Diabetes is a chronic condition that causes glucose levels to spike, and other health problems to occur as a result. Glucose or blood sugar levels are controlled by insulin, a hormone produced in the pancreas that transports glucose to cells. When the pancreas fails to produce enough insulin or stops producing it altogether, excess glucose accumulates in the blood and cannot reach cells.
There are several risk factors for diabetes that have to do with genetics, age, ethnic background, medical history, and lifestyle. People with a family history of diabetes are more predisposed to having diabetic symptoms at a certain age in adulthood. People with alcohol use disorders are at higher risk of developing diabetic symptoms, or their symptoms are exacerbated by excessive alcohol intake.
Other risk factors of diabetes include:
- sedentary lifestyle
- poor diet
- emotional stress
- insulin resistance
- pancreatic disease
- high cholesterol
- high blood pressure
The three most common types of diabetes are type 1, type 2, and gestational. Type 1 is an autoimmune disease, type 2 is insulin resistance, and gestational is caused by pregnancy hormones.
Being able to recognize the signs and symptoms of diabetes is the first step toward getting the condition diagnosed, and treating the specific type of diabetes.
Although there are some common symptoms of all diabetic conditions, each type of diabetes comes with its own unique symptoms and timeline of symptomatology.
Here are the top 12 signs of diabetes to be aware of:
- Frequent urination
- Increased thirst
- Unintentional weight loss
- Numbness or tingling in extremities
- Blurry vision
- Dry skin
- Chronic fatigue
- Frequent or chronic infections
- Slow healing wounds
Type 1 Diabetes Symptoms and Treatment
The onset of type 1 diabetes symptoms is more sudden than the other types. It is common for people to start experiencing symptoms following a viral illness such as the flu, pneumonia, or Covid, and mistake their symptoms for residual effects of the virus.
Diabetic ketoacidosis or DKA may be one of the signs of type 1 diabetes. Lack of insulin causes a build-up of ketones in blood and urine, causing hyperglycemia, or high blood sugar. Symptoms of DKA include a fruity breath odor, sudden weight loss, respiratory issues, nausea, vomiting, and other gastrointestinal issues.
Untreated DKA is a medical emergency that can result in unconsciousness and even death, especially in children. If these symptoms are present, it is critical to get blood sugar levels tested as soon as possible to rule out any other possible conditions and get a diagnosis. In adults, type 1 can be misdiagnosed as type 2 diabetes.
Type 2 Diabetes Symptoms and Treatment
The symptoms of type 2 diabetes can take a long time to develop and may go unnoticed and undiagnosed for years. About 90% of diabetes cases are type 2. The chronic condition of high blood sugar levels can cause complications in circulation, the nervous system, and the immune system.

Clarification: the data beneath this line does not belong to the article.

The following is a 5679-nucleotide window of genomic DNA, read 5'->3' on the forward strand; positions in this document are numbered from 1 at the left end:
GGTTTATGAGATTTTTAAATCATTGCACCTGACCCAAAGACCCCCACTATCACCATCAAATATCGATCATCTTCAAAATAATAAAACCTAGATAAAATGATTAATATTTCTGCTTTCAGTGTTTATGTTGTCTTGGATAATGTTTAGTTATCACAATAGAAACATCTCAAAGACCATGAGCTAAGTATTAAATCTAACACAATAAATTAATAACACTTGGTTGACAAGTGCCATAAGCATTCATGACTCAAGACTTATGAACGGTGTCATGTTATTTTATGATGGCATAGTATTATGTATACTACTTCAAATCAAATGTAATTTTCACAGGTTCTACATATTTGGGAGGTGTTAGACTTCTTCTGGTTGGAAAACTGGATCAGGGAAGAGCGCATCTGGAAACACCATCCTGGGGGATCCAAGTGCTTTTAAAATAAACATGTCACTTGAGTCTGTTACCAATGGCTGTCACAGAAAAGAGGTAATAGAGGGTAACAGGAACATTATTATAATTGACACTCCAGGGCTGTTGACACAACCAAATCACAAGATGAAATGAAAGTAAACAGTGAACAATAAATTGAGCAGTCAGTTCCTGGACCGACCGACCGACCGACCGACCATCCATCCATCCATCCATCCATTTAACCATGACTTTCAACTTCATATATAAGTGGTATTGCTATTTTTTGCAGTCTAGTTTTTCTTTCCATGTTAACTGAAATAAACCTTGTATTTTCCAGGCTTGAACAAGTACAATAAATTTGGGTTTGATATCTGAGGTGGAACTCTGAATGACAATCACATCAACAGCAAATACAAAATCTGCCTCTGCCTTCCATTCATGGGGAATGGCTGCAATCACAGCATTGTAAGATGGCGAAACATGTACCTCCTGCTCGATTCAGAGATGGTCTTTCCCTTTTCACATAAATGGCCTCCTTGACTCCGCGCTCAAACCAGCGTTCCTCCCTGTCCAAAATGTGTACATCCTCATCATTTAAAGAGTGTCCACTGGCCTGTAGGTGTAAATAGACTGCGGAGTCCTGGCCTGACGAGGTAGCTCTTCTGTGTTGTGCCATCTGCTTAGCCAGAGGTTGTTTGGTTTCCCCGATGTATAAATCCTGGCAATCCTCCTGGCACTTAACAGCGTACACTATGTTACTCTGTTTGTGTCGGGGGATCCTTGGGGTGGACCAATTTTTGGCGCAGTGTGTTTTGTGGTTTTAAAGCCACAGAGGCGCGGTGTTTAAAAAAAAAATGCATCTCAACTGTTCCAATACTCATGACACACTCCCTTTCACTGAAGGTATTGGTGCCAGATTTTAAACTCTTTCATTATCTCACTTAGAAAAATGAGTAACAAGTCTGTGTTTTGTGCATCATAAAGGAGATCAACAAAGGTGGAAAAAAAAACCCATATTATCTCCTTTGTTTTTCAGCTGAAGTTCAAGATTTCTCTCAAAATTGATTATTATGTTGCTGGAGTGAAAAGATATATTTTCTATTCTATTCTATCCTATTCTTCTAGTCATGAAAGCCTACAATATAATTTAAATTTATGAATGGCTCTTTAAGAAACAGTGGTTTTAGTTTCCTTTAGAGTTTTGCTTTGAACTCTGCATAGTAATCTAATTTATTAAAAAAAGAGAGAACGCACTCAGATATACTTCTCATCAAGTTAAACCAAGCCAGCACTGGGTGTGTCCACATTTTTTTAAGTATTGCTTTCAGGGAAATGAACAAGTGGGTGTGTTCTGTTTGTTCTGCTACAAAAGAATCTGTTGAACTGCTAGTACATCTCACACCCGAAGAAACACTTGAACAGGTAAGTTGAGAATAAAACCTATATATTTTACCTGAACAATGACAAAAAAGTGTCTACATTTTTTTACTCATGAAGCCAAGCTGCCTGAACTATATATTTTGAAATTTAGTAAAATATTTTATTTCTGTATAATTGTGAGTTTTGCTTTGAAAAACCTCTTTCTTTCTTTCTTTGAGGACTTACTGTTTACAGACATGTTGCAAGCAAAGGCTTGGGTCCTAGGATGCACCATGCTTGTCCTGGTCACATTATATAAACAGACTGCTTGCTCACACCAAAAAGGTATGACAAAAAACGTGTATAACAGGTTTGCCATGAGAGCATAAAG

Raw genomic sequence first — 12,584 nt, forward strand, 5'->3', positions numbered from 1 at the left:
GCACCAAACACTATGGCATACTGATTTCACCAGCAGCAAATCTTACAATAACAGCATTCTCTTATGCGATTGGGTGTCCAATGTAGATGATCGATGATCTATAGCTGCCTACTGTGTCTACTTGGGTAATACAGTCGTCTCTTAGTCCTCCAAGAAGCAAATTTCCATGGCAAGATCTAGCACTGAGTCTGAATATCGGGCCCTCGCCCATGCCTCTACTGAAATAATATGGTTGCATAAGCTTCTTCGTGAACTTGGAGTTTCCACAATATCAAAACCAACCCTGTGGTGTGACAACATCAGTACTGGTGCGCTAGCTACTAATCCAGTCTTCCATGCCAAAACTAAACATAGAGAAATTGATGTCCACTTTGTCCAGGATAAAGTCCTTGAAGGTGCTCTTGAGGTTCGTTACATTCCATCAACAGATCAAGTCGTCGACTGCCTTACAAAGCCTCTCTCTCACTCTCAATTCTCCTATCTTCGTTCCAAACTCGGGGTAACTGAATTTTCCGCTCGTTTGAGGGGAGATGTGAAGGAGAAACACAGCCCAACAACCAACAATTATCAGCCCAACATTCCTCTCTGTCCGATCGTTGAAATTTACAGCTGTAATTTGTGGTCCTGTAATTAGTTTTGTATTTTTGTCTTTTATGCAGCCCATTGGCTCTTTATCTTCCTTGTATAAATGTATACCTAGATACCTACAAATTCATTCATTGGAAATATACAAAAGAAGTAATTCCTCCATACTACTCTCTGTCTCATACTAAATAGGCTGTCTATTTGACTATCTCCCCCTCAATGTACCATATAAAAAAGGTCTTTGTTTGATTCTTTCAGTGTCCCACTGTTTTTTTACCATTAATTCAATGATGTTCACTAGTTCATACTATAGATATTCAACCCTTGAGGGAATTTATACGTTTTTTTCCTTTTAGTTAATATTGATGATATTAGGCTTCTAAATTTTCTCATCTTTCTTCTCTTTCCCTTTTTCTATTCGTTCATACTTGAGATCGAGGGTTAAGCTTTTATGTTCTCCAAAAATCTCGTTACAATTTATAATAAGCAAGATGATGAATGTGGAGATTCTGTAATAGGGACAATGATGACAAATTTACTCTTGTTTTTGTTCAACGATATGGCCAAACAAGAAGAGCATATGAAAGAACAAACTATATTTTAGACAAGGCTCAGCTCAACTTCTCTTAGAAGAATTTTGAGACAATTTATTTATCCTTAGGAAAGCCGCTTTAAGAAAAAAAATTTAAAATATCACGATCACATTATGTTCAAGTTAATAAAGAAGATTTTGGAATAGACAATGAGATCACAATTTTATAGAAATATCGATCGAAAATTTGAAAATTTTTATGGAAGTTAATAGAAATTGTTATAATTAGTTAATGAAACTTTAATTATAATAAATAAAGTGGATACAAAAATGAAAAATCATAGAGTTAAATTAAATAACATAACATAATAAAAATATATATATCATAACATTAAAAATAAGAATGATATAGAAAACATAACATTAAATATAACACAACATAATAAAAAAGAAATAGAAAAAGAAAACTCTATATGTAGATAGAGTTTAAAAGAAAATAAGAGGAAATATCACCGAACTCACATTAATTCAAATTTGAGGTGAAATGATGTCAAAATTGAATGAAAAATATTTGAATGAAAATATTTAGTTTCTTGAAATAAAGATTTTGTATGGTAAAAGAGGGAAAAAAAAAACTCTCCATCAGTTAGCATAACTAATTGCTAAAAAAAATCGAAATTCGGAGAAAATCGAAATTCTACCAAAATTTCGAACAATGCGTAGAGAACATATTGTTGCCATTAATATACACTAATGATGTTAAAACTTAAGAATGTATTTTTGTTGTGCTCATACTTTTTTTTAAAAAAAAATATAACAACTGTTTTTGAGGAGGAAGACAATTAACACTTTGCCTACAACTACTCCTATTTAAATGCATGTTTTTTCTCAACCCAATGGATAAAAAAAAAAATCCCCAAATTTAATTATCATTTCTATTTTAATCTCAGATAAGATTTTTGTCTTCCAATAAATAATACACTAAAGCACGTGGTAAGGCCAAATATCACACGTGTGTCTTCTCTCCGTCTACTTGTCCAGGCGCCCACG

Type 2 is known as adult-onset diabetes, and although it is not uncommon for symptoms to present early on in childhood, the risks of having it increase with age. This type is caused by insulin resistance, when the pancreas cannot produce enough insulin and too much glucose circulates in the bloodstream.
In addition to the 12 common diabetes symptoms, type 2 also causes:
- increased hunger
- loss of consciousness
- gum inflammation and dental issues
- high blood pressure
- neuropathy (nerve damage)
- kidney issues
- impaired hearing
- skin conditions
- allergic reactions
- vision problems
Type 2 diabetes is typically diagnosed with a glycated hemoglobin test or A1C, followed by routine blood sugar screenings. Lifestyle changes such as a healthier diet and regular exercise are recommended for managing the symptoms. Insulin therapy and diabetes medications may also be prescribed to keep blood sugar levels from spiking.
Gestational Diabetes Symptoms And Treatment
Gestational diabetes only occurs during pregnancy and is caused by pregnancy hormones produced in the placenta that cause the mother’s blood sugar levels to surge. As a result, the fetus can also have high blood sugar, which can cause complications.
There are often no symptoms of gestational diabetes, but it can cause growth and developmental issues in infants whose mothers are affected by it. If there are symptoms, they are often mild and develop gradually.
Warning signs of gestational diabetes in pregnant women are similar to the common symptoms of type 1 and type 2. All women are routinely tested for abnormal glucose levels somewhere between 24 and 28 weeks of pregnancy. Gestational diabetes diagnoses are treated with frequent monitoring of blood sugar levels and a strict diet.
How to Manage Diabetic Symptoms
Once diagnosed, diabetes cannot be cured as it is a life-long and chronic condition, but symptoms can be monitored and managed. Maintaining a healthy weight, eating a highly nutritious diet, avoiding high-sugar foods and drinks such as alcohol, and incorporating regular exercise can all help to keep blood sugar levels in balance. Symptom management can also help to prevent further health issues from occurring.